How does a bat count work?
Konstanze Mez: We try to locate the bats before they emerge. They can always be somewhere different under the bridge. First of all, I walk back and forth on the bridge with the detector and try to listen for some initial sounds. I use in-ear headphones to cut out ambient noise. When I hear something, I stop and lean over the parapet to get closer to the source of the sound.
Hans Gysin: The bat count uses a combination of sight and sound. At least two people are needed to do the count. One stands on the bank of the Reuss and one on the bridge. Both have an ultrasound detector in their hand. I also put recording devices in the flower boxes.
What makes bat-counting difficult?
Mez: Daubenton’s bats are not easy to spot with the naked eye. This species emerges very late in the evening when it’s almost dark and they are then very difficult to make out against the reflective surface of the water. The species cannot be determined by ultrasonic frequency alone. Bats have different calls, change frequency in mid-call and even avoid each other. The calls that the bat makes while hunting are very different from those it emits when it is unhurriedly making its way back to the roost.
Gysin: I can then analyse the data that has been recorded on my computer at home in my own time. This way we can be more confident of the results.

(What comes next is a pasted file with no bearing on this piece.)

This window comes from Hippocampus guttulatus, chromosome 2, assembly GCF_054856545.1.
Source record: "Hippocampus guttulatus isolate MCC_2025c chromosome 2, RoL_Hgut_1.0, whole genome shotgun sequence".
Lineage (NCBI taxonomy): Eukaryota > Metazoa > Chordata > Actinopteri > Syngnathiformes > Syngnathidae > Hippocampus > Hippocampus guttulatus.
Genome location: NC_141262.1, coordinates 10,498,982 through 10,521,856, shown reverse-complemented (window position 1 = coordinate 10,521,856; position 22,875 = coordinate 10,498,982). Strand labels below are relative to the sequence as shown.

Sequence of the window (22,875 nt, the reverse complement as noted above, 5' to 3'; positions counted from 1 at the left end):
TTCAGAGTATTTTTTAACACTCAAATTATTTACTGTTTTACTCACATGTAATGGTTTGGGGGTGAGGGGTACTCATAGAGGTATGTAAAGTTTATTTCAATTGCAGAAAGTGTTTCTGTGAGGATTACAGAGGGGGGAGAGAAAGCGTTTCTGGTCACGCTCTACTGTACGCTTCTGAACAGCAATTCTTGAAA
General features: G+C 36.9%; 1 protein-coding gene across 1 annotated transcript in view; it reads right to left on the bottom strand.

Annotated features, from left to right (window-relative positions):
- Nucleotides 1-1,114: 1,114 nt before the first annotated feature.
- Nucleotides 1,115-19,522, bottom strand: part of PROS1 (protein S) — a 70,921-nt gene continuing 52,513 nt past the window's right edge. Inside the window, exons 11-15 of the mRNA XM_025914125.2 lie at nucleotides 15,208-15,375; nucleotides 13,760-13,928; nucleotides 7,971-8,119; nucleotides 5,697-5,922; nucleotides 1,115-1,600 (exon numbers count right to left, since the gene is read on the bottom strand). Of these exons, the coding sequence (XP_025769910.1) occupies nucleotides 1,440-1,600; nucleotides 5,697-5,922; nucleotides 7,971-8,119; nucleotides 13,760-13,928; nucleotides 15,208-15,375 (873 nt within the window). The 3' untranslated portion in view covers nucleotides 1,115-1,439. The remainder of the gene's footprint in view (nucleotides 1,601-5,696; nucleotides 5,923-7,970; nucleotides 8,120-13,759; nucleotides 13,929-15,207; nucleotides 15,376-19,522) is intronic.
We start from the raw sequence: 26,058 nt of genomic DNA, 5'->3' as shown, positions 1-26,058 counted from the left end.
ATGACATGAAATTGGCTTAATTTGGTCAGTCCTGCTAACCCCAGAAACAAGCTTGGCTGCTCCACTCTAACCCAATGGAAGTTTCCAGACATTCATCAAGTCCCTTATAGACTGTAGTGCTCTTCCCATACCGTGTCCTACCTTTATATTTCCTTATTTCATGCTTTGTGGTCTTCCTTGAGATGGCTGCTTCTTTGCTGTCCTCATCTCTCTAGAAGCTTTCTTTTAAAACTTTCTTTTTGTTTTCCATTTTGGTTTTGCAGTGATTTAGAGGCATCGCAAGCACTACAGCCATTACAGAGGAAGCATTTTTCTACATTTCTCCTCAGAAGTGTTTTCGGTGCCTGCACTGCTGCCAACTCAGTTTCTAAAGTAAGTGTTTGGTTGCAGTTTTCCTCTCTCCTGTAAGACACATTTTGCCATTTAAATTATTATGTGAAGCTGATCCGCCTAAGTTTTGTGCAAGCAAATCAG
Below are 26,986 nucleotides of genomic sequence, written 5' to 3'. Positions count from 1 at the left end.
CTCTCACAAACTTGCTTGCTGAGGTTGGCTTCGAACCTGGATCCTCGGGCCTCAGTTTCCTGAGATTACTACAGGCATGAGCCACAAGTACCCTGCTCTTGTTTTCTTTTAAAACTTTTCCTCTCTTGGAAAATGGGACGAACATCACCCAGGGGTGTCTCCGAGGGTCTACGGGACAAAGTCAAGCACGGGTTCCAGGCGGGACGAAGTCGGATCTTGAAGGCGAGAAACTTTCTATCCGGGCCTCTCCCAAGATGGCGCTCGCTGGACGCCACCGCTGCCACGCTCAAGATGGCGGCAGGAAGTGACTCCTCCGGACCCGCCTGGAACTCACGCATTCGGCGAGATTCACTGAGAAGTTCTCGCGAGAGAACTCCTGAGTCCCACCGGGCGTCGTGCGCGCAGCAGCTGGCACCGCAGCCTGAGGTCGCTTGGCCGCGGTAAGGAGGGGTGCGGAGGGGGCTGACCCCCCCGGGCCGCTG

I have been asked in the past whether it’s a Geiger counter.Konstanze Mez
How many bats live under the Chapel Bridge?
Mez: We don’t know exactly. Even though a significant amount of research work has been carried out on the Daubenton’s bats living under the Chapel Bridge, we actually know very little. It’s more about establishing and proving the presence of the bats and so being able to protect them.
Gysin: We make certain to carry out a count both before and after the annual Lucerne Festival. Any proposed events in the vicinity of the Chapel Bridge are reviewed by the city authorities beforehand to ensure that they are bat-friendly. They don’t seem to be bothered by noise pollution from the bridge, but they are sensitive to light.
What fascinates you about this work?
Gysin: The devices are actually my hobby. I have more of a technical background… I’m an electrical engineer and have been involved in developing these types of ultrasound devices. It’s a way for me to give something back to nature.
Mez: I find watching the bats simply fascinating. I love the wait and then the thrill of making some small discovery. And I’d like to take away people’s fear of bats. These extraordinary animals are not scary, nor do they have anything to do with vampires. This means doing a lot of talking and explaining. We act as ambassadors between bats and people.